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why in float the number 99999999 becomes 1.0E8  RSS feed

 
Meir Yan
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hello all
i have wired behavior here .. I have the simple value :

int i = 99999999;

and 2 methods :

 
Burkhard Hassel
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Hi cowboys,
Meir wrote
why it keep going into formatf(float v) even so I gave him int value ?

Well it simply doesn't.
Put a print line in your formatf methods printing "int" or "float" respectively, you'll see, that the int-method will run.
Generally, the most closely related method will be invoked. So if you have two methods one taking int and one taking float as parameter, invoke it with an int and the int method will run.
With to methods taking an int and a short, invoked with a byte, the short method will run. etc.



Yours,
Bu
 
Henry Wong
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BTW, does this code even compile? The formatf() methods don't seem to have a return type.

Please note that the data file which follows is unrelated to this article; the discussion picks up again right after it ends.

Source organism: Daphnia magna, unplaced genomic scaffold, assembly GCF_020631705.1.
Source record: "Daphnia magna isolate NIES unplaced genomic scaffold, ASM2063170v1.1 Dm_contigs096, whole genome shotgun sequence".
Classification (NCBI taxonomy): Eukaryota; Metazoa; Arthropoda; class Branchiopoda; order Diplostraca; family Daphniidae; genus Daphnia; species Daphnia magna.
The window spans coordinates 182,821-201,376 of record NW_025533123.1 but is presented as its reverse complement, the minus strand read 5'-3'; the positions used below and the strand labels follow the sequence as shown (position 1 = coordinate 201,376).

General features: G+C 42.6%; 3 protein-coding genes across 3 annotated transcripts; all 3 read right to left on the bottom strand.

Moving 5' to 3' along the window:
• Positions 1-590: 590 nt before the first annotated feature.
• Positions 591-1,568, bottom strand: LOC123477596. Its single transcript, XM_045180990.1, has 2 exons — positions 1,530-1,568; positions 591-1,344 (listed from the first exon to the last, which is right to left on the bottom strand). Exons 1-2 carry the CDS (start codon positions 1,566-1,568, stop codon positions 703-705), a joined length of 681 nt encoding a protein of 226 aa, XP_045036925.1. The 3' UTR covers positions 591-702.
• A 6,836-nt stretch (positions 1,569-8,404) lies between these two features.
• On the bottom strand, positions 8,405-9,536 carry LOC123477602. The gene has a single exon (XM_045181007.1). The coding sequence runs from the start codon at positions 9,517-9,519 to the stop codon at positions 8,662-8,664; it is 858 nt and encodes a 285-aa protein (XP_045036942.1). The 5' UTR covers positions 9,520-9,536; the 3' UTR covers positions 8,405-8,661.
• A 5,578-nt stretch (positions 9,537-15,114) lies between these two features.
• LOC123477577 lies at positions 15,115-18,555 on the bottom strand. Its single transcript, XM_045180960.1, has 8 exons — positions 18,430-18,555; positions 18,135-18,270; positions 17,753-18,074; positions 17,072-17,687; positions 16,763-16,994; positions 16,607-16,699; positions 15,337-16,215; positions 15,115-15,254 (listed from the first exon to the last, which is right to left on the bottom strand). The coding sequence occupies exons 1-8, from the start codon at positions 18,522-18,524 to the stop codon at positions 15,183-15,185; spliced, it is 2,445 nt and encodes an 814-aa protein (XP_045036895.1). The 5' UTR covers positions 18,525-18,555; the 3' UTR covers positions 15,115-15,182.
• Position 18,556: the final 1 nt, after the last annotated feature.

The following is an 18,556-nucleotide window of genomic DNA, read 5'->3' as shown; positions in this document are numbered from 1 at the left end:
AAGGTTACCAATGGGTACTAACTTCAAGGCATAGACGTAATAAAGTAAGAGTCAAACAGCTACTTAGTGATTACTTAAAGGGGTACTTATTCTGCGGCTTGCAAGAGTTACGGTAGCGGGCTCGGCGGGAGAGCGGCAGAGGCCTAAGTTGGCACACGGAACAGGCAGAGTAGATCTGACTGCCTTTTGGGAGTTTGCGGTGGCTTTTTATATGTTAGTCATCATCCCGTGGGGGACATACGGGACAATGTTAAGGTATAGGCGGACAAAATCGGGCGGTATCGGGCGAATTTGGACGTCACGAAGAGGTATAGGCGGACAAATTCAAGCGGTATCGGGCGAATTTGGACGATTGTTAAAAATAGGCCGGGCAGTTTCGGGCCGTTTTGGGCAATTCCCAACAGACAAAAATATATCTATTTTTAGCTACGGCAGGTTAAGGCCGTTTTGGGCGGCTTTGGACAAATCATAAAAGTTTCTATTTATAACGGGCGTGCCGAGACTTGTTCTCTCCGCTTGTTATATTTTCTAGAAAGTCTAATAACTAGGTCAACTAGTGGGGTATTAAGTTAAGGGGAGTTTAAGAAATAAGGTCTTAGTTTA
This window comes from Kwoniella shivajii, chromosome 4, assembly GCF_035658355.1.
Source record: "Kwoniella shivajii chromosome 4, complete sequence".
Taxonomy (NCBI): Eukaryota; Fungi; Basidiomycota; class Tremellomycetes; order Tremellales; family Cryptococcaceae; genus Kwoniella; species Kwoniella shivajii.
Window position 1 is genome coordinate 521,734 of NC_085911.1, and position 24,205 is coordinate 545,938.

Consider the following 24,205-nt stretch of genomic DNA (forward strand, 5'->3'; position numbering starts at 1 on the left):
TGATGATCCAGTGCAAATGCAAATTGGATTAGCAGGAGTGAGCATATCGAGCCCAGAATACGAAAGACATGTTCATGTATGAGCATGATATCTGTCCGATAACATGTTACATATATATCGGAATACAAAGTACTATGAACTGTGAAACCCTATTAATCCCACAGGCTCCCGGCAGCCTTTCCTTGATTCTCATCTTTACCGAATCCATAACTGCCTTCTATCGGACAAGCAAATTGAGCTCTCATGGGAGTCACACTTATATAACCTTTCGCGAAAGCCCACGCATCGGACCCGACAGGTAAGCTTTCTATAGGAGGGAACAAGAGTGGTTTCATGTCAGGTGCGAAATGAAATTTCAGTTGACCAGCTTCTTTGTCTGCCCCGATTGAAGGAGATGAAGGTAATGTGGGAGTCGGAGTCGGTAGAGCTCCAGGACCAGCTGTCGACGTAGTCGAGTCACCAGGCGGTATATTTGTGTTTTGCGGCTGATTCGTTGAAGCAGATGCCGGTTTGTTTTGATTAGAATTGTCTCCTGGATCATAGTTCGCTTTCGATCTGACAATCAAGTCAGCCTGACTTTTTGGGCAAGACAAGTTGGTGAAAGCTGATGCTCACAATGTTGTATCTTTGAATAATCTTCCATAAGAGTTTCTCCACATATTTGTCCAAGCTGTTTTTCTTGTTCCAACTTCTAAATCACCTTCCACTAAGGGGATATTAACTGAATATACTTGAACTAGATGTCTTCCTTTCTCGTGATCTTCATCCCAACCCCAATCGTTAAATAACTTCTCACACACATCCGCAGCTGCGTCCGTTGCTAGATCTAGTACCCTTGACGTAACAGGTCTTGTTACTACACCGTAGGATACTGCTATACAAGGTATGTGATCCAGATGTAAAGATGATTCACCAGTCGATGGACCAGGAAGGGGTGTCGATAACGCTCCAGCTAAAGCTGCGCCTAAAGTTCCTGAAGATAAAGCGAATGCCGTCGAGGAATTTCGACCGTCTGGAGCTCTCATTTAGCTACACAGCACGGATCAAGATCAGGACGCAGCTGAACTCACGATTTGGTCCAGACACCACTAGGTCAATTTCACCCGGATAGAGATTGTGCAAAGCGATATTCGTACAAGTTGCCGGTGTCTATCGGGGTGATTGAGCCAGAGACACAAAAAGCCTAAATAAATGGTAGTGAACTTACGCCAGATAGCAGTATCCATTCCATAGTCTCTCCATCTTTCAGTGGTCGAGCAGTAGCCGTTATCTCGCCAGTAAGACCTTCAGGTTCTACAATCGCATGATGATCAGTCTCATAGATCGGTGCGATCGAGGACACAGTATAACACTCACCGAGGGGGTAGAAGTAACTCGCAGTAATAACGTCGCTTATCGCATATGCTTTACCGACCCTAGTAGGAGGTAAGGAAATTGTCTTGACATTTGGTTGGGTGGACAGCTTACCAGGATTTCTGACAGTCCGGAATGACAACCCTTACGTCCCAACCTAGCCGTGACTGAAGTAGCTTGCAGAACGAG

And I agree with Burkhard, it should call the int version, and it should print "99999999".

Henry
 
Jesper de Jong
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I wrote a small program:

This prints, as expected:

int: 99999999

So if you are seeing something different, then there must be something else in your program that causes the problem.
 
Srinivas Kalvala
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Hello Josper,

public class TestIt {
public static void main(String s[])
{
int i=99999999;
formatf((float)i);
formatf(i);
}


public static void formatf(float v){System.out.println(v);}
public static void formatf(int v){System.out.println(v);}


}

OUTPUT:
-----------

1.0E8
99999999


Its very clear that float will change the format into IEEE once it crosses the maximum allowed print size.
 
Jesper de Jong
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Originally posted by Srinivas Kalvala:
Its very clear that float will change the format into IEEE once it crosses the maximum allowed print size.

Ofcourse, but that was not the question - the question was about why the float version instead of the int version of the method is being called, even when you call the method with an int (that is what Meir Yan thinks happens).
[ September 11, 2006: Message edited by: Jesper Young ]
 
It is sorta covered in the JavaRanch Style Guide.
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